On the east coast of New Zealand, the Whangara people believe their presence there dates back a thousand years or more to a single ancestor, Paikea, who escaped death when his canoe capsized by riding to shore on the back of a whale. From then on, Whangara chiefs, always the first-born, always male, have been considered Paikea's direct descendants. Pai, an 11-year-old girl in a patriarchal New Zealand tribe, believes she is destined to be the new chief. But her grandfather Koro is bound by tradition to pick a male leader. Pai loves Koro more than anyone in the world, but she must fight him and a thousand years of tradition to fulfill her destiny.Written by
English translations for the Maori words used in the movie: Te Reo - Maori language. Kaumatua - Elder. Rangatira - Chief. Wharenui - Meeting house. Tikanga - Customs. Whakapapa - Genealogy. Tapu - Sacred. Waka - Canoe. Haka - Traditional war dance, usually performed by men. Karanga - Call. Karakia - Prayer. Taiaha - Fighting stick. Mau rakau - Stick fighting. Moko/Mokopuna - Grandchild. Marae - Meeting place. See more »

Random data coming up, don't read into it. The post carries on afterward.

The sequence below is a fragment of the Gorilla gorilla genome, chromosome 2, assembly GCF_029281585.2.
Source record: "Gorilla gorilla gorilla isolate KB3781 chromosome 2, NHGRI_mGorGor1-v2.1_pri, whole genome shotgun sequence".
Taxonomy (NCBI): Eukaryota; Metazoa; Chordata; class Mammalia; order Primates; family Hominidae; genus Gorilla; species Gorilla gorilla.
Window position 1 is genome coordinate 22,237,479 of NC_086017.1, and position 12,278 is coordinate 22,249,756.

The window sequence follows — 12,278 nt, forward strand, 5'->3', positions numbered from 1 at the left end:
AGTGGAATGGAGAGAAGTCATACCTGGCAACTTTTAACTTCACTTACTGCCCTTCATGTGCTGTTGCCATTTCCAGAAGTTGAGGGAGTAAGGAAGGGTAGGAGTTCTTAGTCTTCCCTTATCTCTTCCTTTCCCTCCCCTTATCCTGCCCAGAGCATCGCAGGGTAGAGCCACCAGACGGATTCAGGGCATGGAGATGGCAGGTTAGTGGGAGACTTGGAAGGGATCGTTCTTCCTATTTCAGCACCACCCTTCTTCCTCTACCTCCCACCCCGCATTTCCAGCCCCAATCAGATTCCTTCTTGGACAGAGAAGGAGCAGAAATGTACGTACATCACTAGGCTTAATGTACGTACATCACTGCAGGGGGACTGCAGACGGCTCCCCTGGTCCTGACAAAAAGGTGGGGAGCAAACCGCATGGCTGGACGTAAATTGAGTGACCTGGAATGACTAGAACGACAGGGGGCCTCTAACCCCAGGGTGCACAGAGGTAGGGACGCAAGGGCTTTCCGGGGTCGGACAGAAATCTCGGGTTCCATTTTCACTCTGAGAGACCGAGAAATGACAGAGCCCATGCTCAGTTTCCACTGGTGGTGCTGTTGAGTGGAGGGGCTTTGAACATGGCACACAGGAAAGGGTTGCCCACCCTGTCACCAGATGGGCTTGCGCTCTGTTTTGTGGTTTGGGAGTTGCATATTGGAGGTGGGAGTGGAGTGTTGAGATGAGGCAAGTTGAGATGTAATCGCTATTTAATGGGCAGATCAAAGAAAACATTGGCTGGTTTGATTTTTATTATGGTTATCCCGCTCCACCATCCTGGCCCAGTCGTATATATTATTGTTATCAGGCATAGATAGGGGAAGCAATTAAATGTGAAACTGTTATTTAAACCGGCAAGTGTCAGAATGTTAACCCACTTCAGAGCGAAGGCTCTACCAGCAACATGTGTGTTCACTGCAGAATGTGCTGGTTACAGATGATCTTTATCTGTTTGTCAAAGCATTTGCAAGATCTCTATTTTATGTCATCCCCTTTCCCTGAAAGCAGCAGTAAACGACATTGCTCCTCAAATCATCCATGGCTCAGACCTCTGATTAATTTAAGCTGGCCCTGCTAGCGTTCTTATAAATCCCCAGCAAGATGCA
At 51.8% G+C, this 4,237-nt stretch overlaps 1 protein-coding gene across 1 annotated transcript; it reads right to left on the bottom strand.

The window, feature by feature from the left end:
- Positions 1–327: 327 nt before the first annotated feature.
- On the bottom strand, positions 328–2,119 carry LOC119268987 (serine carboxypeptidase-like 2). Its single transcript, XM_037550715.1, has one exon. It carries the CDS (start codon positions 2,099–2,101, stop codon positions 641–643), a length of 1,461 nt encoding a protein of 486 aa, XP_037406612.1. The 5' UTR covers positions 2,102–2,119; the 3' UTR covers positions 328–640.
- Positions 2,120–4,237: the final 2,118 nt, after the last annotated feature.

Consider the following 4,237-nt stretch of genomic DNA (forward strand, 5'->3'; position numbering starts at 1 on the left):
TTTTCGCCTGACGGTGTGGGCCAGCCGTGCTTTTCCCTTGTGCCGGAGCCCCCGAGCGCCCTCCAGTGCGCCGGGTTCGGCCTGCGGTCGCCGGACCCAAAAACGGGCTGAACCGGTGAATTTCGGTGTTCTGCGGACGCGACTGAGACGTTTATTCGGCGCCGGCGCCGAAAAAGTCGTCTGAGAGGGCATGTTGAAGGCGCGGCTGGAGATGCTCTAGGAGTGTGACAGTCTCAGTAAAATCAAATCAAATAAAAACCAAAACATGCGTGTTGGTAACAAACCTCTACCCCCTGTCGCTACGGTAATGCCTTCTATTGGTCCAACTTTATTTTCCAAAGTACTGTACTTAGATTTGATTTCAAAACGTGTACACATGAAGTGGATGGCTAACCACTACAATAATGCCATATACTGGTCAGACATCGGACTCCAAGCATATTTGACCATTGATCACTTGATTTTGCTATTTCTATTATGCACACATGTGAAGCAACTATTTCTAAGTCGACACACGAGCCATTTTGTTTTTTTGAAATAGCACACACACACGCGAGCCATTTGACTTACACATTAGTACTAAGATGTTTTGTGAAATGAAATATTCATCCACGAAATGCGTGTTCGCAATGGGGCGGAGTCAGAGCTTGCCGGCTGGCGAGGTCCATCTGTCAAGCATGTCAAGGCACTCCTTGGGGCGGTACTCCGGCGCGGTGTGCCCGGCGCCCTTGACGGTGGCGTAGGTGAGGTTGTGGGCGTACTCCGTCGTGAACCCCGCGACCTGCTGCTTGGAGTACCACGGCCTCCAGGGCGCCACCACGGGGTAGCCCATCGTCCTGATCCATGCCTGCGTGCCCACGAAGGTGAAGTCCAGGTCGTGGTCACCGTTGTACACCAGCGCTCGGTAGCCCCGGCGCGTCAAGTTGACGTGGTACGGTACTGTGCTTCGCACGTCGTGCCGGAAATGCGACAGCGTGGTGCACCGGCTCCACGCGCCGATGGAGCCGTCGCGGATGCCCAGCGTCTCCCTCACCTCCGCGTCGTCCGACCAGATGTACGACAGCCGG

When the girl has been crying and her father is comforting her on the boat, he wipes the tears from her face. In some shots, you can see where he wiped the tear. In other shots, a tear that has tricked down to her chin. In some other shots, she has a tear that hasn't traveled so far. See more »
In the old days, the land felt a great emptiness. It was waiting. Waiting to be filled up. Waiting for someone to love it. Waiting for a leader.
[child birth scene]
And he came on the back of a whale. A man to lead a new people. Our ancestor, Paikea. But now we were waiting for the firstborn of the new generation, for the descendant of the whale rider. For the boy who would be chief.
There was no gladness when I was born. My twin brother died, and took our mother with him.
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Dedicated to those who have gone before See more »
Slow pace but never boring. Small girl 'Paikea' touches your heart with her quiet strength and determination. Time and again, she faces prejudice from her grandfather whom she never gives up loving. Her grandpa loves her too, but tradition and the single-mindedness that Paikea will never be the leader of their tribe forces him to refrain from showing his true emotions towards his only granddaughter. But young Paikea never gives up; she respects grandpa's decision and masks her desire to become the whale rider of her tribe.
The remarkably beautiful and serene scenery of New Zealand complements the eventual inner peace that Paikea achieves. To save the whales their tribe loves so much, she shows remarkable calmness in guiding the whales back into sea despite death staring her straight in the face.
An inspiring and well-executed film.
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